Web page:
Critics Laud Taiwanese Film About Gay Love Story Between Catholic School Students

A recent film highlighted the joy and love that can be experienced by queer people in Catholic environments.

Entitled Your Name Engraved Herein, the film depicts a feature-length, queer love story at an all-boys Catholic school. The film, released in Taiwan’s theaters to rave reviews in 2018, is now being streamed on Netflix (a trailer is available at the end of this post or by clicking here). It has been praised by many, including for its personal and touching coming-of-age themes.

As the highest-grossing Taiwanese LGBTQ film of all time, it was released before the recent legalization of marriage equality in Taiwan in 2019. Set in 1987, a period when the country’s state of martial law had lifted but where anti-gay oppression remained strong, the film includes a Catholic priest, Fr. Oliver, to whom A-Han, the main character, confides his crush. Time quoted the director Patrick Liu saying about that scene:

“‘During the process of writing the script, what I thought was that no one can play the role of God and judge people for their gender or who they want to love. We are not God so we don’t have the right to be like him and tell Adam and Eve, you are naked and sinful.'”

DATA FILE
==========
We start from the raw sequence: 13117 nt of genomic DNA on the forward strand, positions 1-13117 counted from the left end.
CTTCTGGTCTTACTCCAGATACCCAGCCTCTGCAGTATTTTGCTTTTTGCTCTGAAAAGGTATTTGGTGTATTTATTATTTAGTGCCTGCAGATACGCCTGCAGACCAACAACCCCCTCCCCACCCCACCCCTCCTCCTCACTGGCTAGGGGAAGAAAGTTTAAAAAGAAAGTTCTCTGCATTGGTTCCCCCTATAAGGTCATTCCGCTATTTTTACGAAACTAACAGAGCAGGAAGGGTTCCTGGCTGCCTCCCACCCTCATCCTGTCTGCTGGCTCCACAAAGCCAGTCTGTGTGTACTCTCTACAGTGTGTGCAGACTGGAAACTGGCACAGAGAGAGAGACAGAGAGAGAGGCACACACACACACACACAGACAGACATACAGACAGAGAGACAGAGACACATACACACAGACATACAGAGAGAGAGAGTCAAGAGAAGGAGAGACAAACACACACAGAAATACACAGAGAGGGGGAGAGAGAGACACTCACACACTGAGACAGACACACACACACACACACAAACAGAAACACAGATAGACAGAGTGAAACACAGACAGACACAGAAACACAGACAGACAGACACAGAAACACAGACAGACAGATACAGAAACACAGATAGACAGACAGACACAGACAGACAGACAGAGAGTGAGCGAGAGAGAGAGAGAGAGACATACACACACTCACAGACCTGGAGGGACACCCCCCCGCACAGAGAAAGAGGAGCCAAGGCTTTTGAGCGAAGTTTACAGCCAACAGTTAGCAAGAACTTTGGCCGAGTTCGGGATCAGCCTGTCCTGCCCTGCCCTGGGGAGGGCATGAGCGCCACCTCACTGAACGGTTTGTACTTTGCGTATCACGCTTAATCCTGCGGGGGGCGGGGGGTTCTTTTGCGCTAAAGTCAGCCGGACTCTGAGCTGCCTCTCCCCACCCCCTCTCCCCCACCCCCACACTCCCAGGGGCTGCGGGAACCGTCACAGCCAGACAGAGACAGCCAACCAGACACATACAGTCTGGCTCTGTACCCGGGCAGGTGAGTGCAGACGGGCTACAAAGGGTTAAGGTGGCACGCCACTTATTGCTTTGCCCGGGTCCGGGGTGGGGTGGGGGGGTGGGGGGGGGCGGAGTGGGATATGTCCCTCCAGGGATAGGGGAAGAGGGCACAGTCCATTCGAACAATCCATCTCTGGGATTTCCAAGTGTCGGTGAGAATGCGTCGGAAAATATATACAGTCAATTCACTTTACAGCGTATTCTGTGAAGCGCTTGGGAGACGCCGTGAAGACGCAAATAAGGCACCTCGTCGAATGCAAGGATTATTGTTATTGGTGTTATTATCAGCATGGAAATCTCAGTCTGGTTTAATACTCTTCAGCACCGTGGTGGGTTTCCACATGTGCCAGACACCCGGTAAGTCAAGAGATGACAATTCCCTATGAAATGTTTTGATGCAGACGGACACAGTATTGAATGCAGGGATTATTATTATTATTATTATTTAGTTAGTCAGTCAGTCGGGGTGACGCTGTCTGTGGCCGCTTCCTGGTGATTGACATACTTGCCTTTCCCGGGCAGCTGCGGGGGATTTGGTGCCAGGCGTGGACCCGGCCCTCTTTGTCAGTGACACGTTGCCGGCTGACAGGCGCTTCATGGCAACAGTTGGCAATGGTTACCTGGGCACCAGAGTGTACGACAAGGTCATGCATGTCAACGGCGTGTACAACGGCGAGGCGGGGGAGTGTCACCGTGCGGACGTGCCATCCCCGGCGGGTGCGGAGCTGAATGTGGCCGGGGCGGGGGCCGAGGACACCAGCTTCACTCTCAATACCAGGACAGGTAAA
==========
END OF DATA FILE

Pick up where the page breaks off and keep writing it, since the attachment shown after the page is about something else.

Time reported further, “The tension between faith and sexuality is one of the main forces driving the film, which opens with a line from Song of Solomon 8:7: ‘Many waters cannot quench love, neither can the floods drown it.’”

Marriage equality is still not legal in most of Asia—Taiwan is the only exception. Having grown up in a Christian household, many of the themes which relate to faith and sexuality are personal to Liu. He said that around 80% of the events in the film are depictions of his own first experience of love. Liu hopes that his personal love story can show people around the continent that “there are no differences between homosexual or heterosexual relationships.” He said, “There’s still pain, there’s still envy. We hope to show people that in homosexual relationships, love is still love.”

“We really hope that through Netflix the LGBT communities in other parts of Asia can see it,” Liu says. “The LGBT communities need a movie like this to tell them, ‘You are allowed to love, you are not guilty.’” 

In a related film note, the National Catholic Reporter published a queer author’s tremendously positive review of a new Latinx Netflix show, “Selena: The Series.” The series covers the life of “legendary Tejano singer” Selena Quintanilla, focusing on the unfolding of her life, art, and dreams, and ultimately her brutal murder at age 23. Reviewer Jose Solís, a queer Latinx immigrant, commented:

“’How refreshing it is as a queer Latinx immigrant to spend hours witnessing the joys of my people. I know well enough about our pain and the racism we’re subjected to, particularly over the last four years. So witnessing the other side feels miraculous. Another reason why “Selena: The Series” is the perfect Christmas gift from an industry that has rarely deemed us human enough to be worth representing.'”

Be sure to check out these two works for positive depictions of faith, joy, and love!

Madeline Foley, New Ways Ministry, January 13, 2020

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